Purdue University Graduate School
Skaggs Final.pdf (3.08 MB)
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posted on 2021-08-06, 13:35 authored by Christine L SkaggsChristine L Skaggs

Suboptimal dosing of anti-microbial agents increases the likelihood of therapeutic failure and resistance. Dosing optimization, while an attractive approach to combat these issues, is difficult to implement due to the different pharmacokinetics of each individual. These limitations highlight the inadequacies of a “standardized” dosing strategy. Therapeutic drug monitoring (TDM) provides a tailored treatment for individuals while avoiding adverse side effects from compounds with a narrow therapeutic window where elevated concentrations of a drug cause organ toxicity. This strategy involves accurately measuring the concentration of the analyte and interpreting the results based on pharmacokinetic parameters. Clinicians then draw conclusions regarding dose adjustment for their patient. However, TDM is expensive and difficult to perform because measurements occur in biofluids. Rapid and robust methods are necessary to quantify antimicrobial agents at the institutional level to guide patient care toward improved outcomes in serious infection. Paper spray ionization (PS), an emerging ambient ionization technique for clinical settings, demonstrations a wide versatility both in analyte variety and applications. This technique offers a rapid, accurate method to analyze these compounds with low rates of false positives even when multiplexing.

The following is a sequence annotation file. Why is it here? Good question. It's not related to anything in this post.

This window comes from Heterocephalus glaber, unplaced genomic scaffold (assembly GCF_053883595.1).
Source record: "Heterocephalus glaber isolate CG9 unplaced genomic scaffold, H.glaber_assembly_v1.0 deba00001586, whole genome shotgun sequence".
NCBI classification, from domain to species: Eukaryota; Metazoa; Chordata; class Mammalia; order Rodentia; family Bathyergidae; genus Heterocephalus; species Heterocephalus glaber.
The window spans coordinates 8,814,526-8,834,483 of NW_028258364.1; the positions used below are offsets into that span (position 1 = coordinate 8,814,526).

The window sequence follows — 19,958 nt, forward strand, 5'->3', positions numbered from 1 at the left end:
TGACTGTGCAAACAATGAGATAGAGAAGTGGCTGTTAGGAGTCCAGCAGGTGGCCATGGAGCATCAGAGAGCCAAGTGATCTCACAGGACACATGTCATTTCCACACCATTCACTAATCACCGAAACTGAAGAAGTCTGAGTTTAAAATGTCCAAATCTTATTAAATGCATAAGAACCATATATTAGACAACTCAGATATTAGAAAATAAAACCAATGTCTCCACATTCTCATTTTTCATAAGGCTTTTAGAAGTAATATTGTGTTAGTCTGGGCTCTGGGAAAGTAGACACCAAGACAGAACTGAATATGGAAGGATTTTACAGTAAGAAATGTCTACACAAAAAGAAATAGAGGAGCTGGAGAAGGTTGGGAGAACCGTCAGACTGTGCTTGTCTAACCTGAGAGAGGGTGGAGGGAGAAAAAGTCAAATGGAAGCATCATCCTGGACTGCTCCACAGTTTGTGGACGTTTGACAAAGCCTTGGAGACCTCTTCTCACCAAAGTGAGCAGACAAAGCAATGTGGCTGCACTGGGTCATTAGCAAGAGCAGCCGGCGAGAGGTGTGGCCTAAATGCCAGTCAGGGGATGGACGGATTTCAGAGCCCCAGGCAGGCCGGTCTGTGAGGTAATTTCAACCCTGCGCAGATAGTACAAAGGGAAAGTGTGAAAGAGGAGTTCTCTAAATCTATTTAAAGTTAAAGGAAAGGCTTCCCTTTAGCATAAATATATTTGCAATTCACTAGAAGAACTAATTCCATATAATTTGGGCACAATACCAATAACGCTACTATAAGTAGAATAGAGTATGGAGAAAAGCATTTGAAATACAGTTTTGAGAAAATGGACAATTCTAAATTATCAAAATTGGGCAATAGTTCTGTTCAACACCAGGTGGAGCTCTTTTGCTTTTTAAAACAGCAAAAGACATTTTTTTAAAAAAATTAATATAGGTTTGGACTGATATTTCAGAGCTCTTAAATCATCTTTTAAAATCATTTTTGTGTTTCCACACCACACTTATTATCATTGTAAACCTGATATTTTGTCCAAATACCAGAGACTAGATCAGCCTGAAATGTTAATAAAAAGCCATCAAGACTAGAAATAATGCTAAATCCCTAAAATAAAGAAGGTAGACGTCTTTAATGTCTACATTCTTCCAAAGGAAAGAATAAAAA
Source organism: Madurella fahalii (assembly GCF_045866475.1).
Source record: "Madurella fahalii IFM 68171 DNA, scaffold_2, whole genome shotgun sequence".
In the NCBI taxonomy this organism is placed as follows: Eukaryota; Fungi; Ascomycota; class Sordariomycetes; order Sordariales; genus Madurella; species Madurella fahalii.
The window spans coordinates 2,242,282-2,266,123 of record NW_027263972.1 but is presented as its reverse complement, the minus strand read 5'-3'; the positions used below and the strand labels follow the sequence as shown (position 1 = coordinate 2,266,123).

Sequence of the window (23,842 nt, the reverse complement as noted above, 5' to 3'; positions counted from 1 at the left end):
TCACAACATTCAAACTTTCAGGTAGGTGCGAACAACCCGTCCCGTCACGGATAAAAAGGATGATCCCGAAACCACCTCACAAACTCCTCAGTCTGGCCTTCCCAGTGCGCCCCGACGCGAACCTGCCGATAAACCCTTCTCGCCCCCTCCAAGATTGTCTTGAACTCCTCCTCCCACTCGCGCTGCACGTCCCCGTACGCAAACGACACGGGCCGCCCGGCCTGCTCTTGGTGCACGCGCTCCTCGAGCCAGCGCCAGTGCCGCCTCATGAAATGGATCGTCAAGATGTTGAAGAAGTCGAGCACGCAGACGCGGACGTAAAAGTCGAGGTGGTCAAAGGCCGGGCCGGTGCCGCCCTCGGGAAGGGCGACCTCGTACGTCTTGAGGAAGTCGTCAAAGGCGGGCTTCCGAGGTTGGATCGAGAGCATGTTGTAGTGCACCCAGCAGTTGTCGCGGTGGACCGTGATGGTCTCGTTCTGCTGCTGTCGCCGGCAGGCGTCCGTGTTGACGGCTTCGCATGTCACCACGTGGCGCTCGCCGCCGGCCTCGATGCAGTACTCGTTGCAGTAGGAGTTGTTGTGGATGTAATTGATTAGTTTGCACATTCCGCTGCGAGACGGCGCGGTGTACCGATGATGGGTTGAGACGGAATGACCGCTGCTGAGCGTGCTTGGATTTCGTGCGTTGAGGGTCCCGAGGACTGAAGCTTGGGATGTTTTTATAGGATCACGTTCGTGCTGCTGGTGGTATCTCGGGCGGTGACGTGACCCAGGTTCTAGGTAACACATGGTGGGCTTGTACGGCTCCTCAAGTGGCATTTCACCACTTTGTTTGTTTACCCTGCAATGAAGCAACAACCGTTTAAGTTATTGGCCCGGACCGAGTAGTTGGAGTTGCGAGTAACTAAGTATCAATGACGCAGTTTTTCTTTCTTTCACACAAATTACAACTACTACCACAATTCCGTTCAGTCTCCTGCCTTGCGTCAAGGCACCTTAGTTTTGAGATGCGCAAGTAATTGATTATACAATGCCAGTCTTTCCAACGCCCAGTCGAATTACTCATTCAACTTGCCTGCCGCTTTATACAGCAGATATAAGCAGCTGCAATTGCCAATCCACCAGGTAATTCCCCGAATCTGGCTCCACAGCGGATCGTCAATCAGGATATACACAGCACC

The work herein explains the method development of assays for TDM of various antimicrobial agents. Chapters two and three describe ways to improve the quantitative capability of paper spray through substrate pre-treatment, modification, and manipulation of key factors. Chapter four describes real-world applications for paper spray utility in clinical settings with the cross-validation of antifungal agents against a “gold standard” method. The final chapter, while not clinical based, describes the method development process for a LC-MS/MS assay to detect urobilinoids in fly guts.


Degree Type

  • Doctor of Philosophy


  • Chemistry

Campus location

  • Indianapolis

Advisor/Supervisor/Committee Chair

Nicholas Manicke

Additional Committee Member 2

John Goodpaster

Additional Committee Member 3

Rajesh Sardar

Additional Committee Member 4

Christoph Naumann